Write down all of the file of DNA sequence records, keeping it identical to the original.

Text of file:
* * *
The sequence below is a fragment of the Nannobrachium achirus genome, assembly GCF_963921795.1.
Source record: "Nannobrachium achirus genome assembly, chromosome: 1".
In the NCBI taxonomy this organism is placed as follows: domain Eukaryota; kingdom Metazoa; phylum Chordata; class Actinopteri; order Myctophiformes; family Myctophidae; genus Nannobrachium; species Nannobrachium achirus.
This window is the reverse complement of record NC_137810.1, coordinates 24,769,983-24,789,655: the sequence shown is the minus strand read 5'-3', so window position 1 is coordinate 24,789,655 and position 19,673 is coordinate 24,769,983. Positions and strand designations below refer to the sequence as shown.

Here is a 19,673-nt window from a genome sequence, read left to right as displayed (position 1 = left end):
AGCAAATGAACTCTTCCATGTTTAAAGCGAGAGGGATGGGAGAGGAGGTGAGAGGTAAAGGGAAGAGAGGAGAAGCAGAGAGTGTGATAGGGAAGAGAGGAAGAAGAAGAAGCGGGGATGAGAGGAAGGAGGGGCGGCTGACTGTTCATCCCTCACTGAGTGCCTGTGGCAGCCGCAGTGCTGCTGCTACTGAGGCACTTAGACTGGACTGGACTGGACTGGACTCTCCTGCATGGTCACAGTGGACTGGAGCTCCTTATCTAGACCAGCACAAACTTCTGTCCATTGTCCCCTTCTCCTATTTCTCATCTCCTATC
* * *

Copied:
The sequence below is a fragment of the Nannobrachium achirus genome, assembly GCF_963921795.1.
Source record: "Nannobrachium achirus genome assembly, chromosome: 1".
In the NCBI taxonomy this organism is placed as follows: domain Eukaryota; kingdom Metazoa; phylum Chordata; class Actinopteri; order Myctophiformes; family Myctophidae; genus Nannobrachium; species Nannobrachium achirus.
This window is the reverse complement of record NC_137810.1, coordinates 24,769,983-24,789,655: the sequence shown is the minus strand read 5'-3', so window position 1 is coordinate 24,789,655 and position 19,673 is coordinate 24,769,983. Positions and strand designations below refer to the sequence as shown.

Here is a 19,673-nt window from a genome sequence, read left to right as displayed (position 1 = left end):
AGCAAATGAACTCTTCCATGTTTAAAGCGAGAGGGATGGGAGAGGAGGTGAGAGGTAAAGGGAAGAGAGGAGAAGCAGAGAGTGTGATAGGGAAGAGAGGAAGAAGAAGAAGCGGGGATGAGAGGAAGGAGGGGCGGCTGACTGTTCATCCCTCACTGAGTGCCTGTGGCAGCCGCAGTGCTGCTGCTACTGAGGCACTTAGACTGGACTGGACTGGACTGGACTCTCCTGCATGGTCACAGTGGACTGGAGCTCCTTATCTAGACCAGCACAAACTTCTGTCCATTGTCCCCTTCTCCTATTTCTCATCTCCTATC